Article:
WASHINGTON (CNN) -- Former U.S. Vice President Al Gore is expected to tell a Senate panel on Wednesday that the United States needs to provide leadership on the world stage in tackling climate change, a Senate aide said.
Al Gore speaks before a U.N. convention on climate change last December in Poznan, Poland.
With Senate Foreign Relations Committee Chairman John Kerry focusing a hearing on climate change, Gore is scheduled to tell the panel about the significance of global warming, and new science emerging in the field across the world.
Gore is also expected to stress steps the United States and the international community can take leading up to the negotiations on climate change in Denmark at the end of the year, Frederick Jones, spokesman for Kerry, D-Massachusetts, told CNN Tuesday.
The hearing comes amid a new U.S. commitment to the issue of climate change under the Obama administration.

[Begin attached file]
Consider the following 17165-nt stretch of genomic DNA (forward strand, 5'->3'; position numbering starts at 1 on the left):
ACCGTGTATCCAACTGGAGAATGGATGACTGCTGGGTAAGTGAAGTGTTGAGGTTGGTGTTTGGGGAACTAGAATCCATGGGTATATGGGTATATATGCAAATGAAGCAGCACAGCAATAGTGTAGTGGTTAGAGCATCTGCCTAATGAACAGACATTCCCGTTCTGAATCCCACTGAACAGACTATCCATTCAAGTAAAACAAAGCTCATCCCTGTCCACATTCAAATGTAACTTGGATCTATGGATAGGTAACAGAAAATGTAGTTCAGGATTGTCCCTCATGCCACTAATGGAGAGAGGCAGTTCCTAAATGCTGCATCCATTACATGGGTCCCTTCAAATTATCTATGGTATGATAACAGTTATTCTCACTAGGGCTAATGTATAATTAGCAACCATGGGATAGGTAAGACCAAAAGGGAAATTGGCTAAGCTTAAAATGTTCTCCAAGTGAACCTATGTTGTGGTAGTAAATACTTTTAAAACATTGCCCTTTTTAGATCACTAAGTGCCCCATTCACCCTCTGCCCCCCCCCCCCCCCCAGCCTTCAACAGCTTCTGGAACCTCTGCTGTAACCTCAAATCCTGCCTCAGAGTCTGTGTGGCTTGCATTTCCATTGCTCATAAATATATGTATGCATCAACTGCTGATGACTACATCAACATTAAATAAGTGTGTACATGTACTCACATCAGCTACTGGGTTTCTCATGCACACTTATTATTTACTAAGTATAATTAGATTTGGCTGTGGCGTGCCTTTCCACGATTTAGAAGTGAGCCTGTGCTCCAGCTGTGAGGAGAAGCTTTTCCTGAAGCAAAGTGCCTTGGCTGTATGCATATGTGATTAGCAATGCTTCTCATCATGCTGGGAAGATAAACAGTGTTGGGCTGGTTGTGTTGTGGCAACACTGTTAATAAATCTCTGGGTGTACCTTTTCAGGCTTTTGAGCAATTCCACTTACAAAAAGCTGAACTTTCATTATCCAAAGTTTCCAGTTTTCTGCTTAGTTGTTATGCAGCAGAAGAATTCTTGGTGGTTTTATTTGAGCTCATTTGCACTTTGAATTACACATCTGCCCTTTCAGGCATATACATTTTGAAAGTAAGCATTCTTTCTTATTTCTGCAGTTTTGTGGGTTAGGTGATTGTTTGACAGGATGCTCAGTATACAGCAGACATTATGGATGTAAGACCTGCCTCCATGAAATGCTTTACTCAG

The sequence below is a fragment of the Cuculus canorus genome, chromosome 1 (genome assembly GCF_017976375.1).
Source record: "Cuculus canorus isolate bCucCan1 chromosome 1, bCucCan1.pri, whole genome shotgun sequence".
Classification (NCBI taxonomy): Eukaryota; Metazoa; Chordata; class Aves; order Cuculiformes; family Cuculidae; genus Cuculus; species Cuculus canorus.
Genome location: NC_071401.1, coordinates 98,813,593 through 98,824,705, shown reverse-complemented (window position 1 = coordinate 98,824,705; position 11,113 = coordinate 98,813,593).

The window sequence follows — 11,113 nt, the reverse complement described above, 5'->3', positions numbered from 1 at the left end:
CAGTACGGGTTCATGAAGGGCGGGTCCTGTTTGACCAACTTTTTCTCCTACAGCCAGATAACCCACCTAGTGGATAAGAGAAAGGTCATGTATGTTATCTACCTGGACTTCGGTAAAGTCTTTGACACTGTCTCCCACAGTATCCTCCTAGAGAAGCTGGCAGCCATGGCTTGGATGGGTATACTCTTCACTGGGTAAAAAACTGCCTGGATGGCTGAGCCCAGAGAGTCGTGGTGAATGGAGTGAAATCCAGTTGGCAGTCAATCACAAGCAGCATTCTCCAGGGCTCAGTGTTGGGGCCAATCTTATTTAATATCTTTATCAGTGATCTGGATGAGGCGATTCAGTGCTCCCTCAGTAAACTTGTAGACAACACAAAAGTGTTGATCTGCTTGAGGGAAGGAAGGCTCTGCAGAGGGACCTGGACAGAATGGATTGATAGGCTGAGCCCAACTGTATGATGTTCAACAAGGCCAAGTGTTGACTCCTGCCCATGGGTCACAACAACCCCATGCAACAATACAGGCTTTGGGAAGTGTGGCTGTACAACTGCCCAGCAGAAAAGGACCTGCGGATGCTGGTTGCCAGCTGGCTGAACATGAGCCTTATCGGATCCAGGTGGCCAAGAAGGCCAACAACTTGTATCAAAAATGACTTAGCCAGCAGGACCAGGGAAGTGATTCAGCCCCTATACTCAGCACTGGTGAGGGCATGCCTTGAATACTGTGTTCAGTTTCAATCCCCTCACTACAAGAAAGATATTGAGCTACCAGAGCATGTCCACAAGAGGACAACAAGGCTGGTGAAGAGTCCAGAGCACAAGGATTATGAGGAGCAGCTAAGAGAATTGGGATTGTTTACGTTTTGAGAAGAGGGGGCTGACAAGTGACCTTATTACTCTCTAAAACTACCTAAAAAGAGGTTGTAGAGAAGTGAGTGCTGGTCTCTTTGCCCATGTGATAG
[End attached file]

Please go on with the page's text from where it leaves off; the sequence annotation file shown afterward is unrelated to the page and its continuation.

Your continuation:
On Monday, U.S. Secretary of State Hillary Clinton named former Clinton administration climate negotiator Todd Stern a special envoy for climate change and President Obama directed the Department of Transportation to being implement fuel efficiency standards approved last year, but not employed by the Bush administration.
Kerry issued a statement praising Stern's appointment, calling it "yet another indication that this administration intends to make climate change a high priority and address the issue in a serious manner."
Jones said any climate change treaty would have to come to the Senate for ratification, and Kerry plans to "assert his leadership on this issue."
"I think this is an issue we are going to return to frequently," Jones said.
In 2007 Gore shared the Nobel Peace Prize for his educational and advocacy work on climate change. He shared the prize with the Intergovernmental Panel on Climate Change.
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